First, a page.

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Museum Is Pissed After Kurt Russell Accidentally Smashes Priceless Antique Guitar in ‘The Hateful Eight’

Martin Guitar Museum says it ”will no longer loan guitars to movies under any circumstances“

In Quentin Tarantino‘s “The Hateful Eight,” Kurt Russell‘s character smashes a guitar to stop Jennifer Jason Leigh‘s character from playing it. It turns out that the guitar he used in the scene was a priceless 145-year-old instrument on loan from Pennsylvania’s Martin Guitar Museum.

“We were informed that it was an accident on set,” museum director Dick Boak told Reverb. “We assumed that a scaffolding or something fell on it. We understand that things happen, but at the same time we can’t take this lightly. All this about the guitar being smashed being written into the script and that somebody just didn’t tell the actor, this is all new information to us. We didn’t know anything about the script or Kurt Russell not being told that it was a priceless, irreplaceable artifact from the Martin Museum.”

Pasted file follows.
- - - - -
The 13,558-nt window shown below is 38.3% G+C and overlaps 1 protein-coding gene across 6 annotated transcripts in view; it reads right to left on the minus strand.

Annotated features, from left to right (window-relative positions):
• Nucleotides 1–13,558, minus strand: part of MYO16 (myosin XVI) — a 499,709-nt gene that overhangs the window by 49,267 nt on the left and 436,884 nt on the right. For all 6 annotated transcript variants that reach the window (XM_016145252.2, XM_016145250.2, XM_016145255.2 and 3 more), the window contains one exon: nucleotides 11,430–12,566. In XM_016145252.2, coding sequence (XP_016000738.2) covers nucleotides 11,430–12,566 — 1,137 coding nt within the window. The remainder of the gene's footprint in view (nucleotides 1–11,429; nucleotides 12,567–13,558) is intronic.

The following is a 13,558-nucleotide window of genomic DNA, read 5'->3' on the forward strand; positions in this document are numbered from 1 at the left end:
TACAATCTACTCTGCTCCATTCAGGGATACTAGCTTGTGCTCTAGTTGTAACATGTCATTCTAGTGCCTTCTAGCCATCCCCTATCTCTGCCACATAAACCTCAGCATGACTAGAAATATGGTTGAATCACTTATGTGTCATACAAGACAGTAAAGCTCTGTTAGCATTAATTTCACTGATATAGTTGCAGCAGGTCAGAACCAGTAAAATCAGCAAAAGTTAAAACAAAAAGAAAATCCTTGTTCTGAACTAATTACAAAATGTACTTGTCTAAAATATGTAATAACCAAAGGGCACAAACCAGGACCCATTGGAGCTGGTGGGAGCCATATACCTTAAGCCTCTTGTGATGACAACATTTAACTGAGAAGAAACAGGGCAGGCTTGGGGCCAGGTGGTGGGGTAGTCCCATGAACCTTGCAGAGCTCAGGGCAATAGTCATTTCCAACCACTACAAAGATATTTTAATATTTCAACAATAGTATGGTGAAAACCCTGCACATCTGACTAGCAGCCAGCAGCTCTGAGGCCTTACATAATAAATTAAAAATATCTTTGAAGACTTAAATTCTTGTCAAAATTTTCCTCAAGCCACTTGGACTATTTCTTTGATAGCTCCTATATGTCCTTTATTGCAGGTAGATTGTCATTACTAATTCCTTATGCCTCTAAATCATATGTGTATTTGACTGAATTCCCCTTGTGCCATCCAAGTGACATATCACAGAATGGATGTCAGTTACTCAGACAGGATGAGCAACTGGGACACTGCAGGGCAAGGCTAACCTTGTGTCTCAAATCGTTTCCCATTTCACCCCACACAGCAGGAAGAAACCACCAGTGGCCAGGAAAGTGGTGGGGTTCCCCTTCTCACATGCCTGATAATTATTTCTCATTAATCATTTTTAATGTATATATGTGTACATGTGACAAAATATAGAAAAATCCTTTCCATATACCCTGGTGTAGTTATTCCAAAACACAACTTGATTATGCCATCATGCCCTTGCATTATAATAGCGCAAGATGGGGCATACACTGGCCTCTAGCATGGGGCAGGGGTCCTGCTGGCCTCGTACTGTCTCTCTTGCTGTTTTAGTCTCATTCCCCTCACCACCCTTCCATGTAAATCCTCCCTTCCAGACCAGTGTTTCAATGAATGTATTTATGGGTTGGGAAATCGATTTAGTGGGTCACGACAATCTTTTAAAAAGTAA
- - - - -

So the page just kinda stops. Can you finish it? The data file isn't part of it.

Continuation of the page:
Sound mixer Mark Ulano told SSNInsider that the scene was supposed to be shot to a certain point, and then the antique guitar would be swapped out for a double, which would be the one to be smashed.

“Well, somehow that didn’t get communicated to Kurt, so when you see that happen on the frame, Jennifer’s reaction is genuine,” Ulano said.

According to Reverb, several copies of the guitar were available on set, but the priceless guitar was the one destroyed on camera.

Consequently, Boak says that the company “will no longer loan guitars to movies under any circumstances.”

At first, the company asked for the parts to be returned in case the guitar was salvageable, but upon inspection, realized that “the guitar was beyond fixing. It’s destroyed,” he said.

“We want to make sure that people know that the incident was very distressing to us,” Boak says. “We can’t believe that it happened. I don’t think anything can really remedy this. We’ve been remunerated for the insurance value, but it’s not about the money. It’s about the preservation of American musical history and heritage.”